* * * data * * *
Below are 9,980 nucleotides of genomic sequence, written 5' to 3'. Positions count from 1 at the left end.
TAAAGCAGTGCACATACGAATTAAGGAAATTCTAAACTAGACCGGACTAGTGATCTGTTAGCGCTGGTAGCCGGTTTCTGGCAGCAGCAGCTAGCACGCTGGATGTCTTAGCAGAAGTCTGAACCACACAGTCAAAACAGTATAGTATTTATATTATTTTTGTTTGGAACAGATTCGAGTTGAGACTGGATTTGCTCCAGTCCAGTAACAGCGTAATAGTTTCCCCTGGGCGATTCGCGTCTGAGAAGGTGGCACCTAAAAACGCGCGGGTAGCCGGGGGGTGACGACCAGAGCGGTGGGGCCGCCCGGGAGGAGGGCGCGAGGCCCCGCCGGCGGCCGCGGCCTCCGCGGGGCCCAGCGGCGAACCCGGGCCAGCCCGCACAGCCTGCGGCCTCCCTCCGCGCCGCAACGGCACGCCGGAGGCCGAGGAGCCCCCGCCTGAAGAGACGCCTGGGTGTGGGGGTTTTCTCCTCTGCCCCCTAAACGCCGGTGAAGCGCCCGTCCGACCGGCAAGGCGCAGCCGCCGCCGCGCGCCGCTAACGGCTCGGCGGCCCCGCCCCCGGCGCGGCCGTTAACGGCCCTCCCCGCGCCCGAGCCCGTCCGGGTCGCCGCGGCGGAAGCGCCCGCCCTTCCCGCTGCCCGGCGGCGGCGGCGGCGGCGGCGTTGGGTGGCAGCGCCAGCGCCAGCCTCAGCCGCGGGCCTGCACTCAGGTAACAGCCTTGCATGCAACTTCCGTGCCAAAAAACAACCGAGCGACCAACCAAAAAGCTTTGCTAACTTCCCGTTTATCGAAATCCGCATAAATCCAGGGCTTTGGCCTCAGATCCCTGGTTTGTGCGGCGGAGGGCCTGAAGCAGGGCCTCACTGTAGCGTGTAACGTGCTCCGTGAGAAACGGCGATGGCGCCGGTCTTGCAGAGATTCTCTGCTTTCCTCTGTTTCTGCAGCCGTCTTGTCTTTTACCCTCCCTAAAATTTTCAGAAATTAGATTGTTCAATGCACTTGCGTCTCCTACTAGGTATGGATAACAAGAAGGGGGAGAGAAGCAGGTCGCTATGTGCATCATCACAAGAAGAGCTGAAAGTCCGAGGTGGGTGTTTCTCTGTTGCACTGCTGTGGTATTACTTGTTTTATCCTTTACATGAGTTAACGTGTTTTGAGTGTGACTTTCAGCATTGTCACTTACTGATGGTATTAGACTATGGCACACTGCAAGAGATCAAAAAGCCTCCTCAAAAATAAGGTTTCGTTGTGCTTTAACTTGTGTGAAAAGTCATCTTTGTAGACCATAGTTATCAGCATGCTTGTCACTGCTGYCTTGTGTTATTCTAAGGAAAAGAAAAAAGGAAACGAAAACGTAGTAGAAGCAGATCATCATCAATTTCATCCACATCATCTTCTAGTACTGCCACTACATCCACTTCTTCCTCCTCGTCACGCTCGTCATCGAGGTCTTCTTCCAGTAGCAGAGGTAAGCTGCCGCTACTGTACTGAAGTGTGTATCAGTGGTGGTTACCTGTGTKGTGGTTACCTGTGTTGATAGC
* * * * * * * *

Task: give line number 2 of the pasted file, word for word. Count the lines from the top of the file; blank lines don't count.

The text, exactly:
TAAAGCAGTGCACATACGAATTAAGGAAATTCTAAACTAGACCGGACTAGTGATCTGTTAGCGCTGGTAGCCGGTTTCTGGCAGCAGCAGCTAGCACGCTGGATGTCTTAGCAGAAGTCTGAACCACACAGTCAAAACAGTATAGTATTTATATTATTTTTGTTTGGAACAGATTCGAGTTGAGACTGGATTTGCTCCAGTCCAGTAACAGCGTAATAGTTTCCCCTGGGCGATTCGCGTCTGAGAAGGTGGCACCTAAAAACGCGCGGGTAGCCGGGGGGTGACGACCAGAGCGGTGGGGCCGCCCGGGAGGAGGGCGCGAGGCCCCGCCGGCGGCCGCGGCCTCCGCGGGGCCCAGCGGCGAACCCGGGCCAGCCCGCACAGCCTGCGGCCTCCCTCCGCGCCGCAACGGCACGCCGGAGGCCGAGGAGCCCCCGCCTGAAGAGACGCCTGGGTGTGGGGGTTTTCTCCTCTGCCCCCTAAACGCCGGTGAAGCGCCCGTCCGACCGGCAAGGCGCAGCCGCCGCCGCGCGCCGCTAACGGCTCGGCGGCCCCGCCCCCGGCGCGGCCGTTAACGGCCCTCCCCGCGCCCGAGCCCGTCCGGGTCGCCGCGGCGGAAGCGCCCGCCCTTCCCGCTGCCCGGCGGCGGCGGCGGCGGCGGCGTTGGGTGGCAGCGCCAGCGCCAGCCTCAGCCGCGGGCCTGCACTCAGGTAACAGCCTTGCATGCAACTTCCGTGCCAAAAAACAACCGAGCGACCAACCAAAAAGCTTTGCTAACTTCCCGTTTATCGAAATCCGCATAAATCCAGGGCTTTGGCCTCAGATCCCTGGTTTGTGCGGCGGAGGGCCTGAAGCAGGGCCTCACTGTAGCGTGTAACGTGCTCCGTGAGAAACGGCGATGGCGCCGGTCTTGCAGAGATTCTCTGCTTTCCTCTGTTTCTGCAGCCGTCTTGTCTTTTACCCTCCCTAAAATTTTCAGAAATTAGATTGTTCAATGCACTTGCGTCTCCTACTAGGTATGGATAACAAGAAGGGGGAGAGAAGCAGGTCGCTATGTGCATCATCACAAGAAGAGCTGAAAGTCCGAGGTGGGTGTTTCTCTGTTGCACTGCTGTGGTATTACTTGTTTTATCCTTTACATGAGTTAACGTGTTTTGAGTGTGACTTTCAGCATTGTCACTTACTGATGGTATTAGACTATGGCACACTGCAAGAGATCAAAAAGCCTCCTCAAAAATAAGGTTTCGTTGTGCTTTAACTTGTGTGAAAAGTCATCTTTGTAGACCATAGTTATCAGCATGCTTGTCACTGCTGYCTTGTGTTATTCTAAGGAAAAGAAAAAAGGAAACGAAAACGTAGTAGAAGCAGATCATCATCAATTTCATCCACATCATCTTCTAGTACTGCCACTACATCCACTTCTTCCTCCTCGTCACGCTCGTCATCGAGGTCTTCTTCCAGTAGCAGAGGTAAGCTGCCGCTACTGTACTGAAGTGTGTATCAGTGGTGGTTACCTGTGTKGTGGTTACCTGTGTTGATAGC